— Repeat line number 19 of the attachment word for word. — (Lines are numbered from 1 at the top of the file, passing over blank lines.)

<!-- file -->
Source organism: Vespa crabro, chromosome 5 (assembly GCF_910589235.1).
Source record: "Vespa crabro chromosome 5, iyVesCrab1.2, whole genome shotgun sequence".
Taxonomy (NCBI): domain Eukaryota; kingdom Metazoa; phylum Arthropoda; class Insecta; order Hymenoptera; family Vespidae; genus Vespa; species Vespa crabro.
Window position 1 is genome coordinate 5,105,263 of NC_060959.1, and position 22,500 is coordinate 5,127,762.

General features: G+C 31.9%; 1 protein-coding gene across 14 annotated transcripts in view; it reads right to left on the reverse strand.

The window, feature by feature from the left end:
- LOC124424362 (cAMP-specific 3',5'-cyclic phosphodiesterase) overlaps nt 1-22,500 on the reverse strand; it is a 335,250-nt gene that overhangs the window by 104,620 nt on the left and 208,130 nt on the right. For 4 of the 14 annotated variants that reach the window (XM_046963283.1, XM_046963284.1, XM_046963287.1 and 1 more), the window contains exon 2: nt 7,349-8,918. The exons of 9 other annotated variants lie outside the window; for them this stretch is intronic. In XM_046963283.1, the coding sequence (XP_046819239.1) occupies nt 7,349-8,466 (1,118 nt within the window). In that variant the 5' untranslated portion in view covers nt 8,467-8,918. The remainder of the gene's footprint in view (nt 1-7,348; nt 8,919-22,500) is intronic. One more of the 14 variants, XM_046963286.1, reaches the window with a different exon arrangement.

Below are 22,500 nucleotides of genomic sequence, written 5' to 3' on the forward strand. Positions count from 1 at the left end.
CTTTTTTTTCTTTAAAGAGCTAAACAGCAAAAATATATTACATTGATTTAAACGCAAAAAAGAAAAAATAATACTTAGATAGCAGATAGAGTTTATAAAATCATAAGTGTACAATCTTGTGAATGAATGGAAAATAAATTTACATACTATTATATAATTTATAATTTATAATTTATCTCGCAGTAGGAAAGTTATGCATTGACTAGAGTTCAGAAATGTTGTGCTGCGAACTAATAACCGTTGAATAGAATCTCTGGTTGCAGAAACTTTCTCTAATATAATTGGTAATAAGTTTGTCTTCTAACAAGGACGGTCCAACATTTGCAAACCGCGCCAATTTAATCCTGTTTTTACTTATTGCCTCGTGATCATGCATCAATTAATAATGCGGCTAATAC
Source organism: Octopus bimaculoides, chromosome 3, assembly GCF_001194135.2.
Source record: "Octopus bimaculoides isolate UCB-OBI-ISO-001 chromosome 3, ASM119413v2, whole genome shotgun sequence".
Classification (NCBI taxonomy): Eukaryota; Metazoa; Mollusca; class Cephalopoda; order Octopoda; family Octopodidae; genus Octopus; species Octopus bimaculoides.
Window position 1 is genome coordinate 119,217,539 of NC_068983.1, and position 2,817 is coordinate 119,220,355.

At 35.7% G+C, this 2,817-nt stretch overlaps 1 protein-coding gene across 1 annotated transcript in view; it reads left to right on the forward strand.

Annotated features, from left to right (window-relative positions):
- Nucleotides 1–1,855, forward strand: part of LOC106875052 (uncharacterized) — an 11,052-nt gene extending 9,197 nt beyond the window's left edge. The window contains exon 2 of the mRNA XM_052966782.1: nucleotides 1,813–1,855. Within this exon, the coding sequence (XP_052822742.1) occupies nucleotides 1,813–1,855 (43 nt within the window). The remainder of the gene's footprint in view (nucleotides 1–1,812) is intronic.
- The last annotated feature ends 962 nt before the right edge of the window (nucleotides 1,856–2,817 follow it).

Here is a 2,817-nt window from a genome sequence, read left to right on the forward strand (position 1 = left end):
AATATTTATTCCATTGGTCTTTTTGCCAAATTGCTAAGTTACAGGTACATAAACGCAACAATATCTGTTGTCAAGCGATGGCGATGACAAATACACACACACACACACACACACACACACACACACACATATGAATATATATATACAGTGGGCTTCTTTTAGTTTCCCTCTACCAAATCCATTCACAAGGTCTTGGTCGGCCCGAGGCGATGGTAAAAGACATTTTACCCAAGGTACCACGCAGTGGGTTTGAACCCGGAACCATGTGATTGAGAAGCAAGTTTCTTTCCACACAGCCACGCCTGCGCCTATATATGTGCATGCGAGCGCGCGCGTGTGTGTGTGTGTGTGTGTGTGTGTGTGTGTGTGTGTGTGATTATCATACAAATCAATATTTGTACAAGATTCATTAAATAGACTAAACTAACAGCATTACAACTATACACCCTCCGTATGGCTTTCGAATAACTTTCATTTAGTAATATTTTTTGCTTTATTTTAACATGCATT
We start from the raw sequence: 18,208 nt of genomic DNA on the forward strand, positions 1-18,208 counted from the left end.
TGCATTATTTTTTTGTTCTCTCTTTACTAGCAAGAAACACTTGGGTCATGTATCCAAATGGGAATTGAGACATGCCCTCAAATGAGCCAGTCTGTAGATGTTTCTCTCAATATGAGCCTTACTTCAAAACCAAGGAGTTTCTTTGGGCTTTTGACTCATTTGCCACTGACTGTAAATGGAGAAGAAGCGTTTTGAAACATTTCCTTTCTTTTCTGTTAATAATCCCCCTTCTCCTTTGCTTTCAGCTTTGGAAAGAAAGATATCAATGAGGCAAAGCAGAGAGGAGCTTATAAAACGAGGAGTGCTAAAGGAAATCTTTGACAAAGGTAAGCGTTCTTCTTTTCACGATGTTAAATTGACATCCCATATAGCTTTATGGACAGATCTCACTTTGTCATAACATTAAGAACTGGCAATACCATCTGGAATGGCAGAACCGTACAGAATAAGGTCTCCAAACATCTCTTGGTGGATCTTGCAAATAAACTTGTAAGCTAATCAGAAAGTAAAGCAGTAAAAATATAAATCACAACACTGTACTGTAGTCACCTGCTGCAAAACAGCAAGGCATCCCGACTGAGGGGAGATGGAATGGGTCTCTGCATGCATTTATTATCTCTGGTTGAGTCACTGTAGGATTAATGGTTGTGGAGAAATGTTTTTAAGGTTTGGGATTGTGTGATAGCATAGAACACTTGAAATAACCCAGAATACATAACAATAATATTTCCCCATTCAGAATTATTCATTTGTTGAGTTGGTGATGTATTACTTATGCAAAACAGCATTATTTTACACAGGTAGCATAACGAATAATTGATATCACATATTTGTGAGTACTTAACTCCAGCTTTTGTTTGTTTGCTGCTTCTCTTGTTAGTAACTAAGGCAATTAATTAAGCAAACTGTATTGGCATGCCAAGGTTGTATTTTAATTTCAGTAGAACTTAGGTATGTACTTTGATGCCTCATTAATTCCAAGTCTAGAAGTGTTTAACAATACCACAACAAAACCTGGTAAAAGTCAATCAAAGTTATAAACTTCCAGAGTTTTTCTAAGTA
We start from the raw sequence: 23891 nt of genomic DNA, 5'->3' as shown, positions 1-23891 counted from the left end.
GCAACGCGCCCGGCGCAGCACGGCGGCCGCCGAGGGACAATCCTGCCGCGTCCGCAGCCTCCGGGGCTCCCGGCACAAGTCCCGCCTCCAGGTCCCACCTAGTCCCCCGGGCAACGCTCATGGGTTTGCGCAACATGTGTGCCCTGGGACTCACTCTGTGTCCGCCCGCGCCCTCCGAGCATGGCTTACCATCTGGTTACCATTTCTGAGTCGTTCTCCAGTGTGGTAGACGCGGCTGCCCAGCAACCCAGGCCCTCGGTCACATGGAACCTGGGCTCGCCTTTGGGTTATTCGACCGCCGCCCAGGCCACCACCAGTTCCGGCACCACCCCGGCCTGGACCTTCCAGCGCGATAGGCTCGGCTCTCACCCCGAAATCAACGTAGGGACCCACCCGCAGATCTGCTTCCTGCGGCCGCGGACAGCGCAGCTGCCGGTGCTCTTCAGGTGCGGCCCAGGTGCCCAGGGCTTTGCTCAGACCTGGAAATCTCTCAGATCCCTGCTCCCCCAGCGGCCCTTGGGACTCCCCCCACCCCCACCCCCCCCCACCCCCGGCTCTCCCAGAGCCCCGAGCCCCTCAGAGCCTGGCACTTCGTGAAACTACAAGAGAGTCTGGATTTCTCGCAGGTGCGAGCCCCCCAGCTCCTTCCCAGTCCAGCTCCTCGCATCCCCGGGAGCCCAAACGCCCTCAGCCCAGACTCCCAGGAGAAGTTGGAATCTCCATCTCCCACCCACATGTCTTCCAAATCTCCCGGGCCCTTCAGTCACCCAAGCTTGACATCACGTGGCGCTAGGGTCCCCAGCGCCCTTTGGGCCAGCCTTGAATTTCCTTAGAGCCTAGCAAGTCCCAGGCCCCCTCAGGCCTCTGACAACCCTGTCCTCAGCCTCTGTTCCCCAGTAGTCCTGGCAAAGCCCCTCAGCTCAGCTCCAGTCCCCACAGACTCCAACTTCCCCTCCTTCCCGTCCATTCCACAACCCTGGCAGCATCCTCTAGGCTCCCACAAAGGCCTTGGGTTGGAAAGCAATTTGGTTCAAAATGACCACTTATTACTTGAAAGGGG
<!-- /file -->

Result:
AATATTTATTCCATTGGTCTTTTTGCCAAATTGCTAAGTTACAGGTACATAAACGCAACAATATCTGTTGTCAAGCGATGGCGATGACAAATACACACACACACACACACACACACACACACACACACATATGAATATATATATACAGTGGGCTTCTTTTAGTTTCCCTCTACCAAATCCATTCACAAGGTCTTGGTCGGCCCGAGGCGATGGTAAAAGACATTTTACCCAAGGTACCACGCAGTGGGTTTGAACCCGGAACCATGTGATTGAGAAGCAAGTTTCTTTCCACACAGCCACGCCTGCGCCTATATATGTGCATGCGAGCGCGCGCGTGTGTGTGTGTGTGTGTGTGTGTGTGTGTGTGTGTGTGTGATTATCATACAAATCAATATTTGTACAAGATTCATTAAATAGACTAAACTAACAGCATTACAACTATACACCCTCCGTATGGCTTTCGAATAACTTTCATTTAGTAATATTTTTTGCTTTATTTTAACATGCATT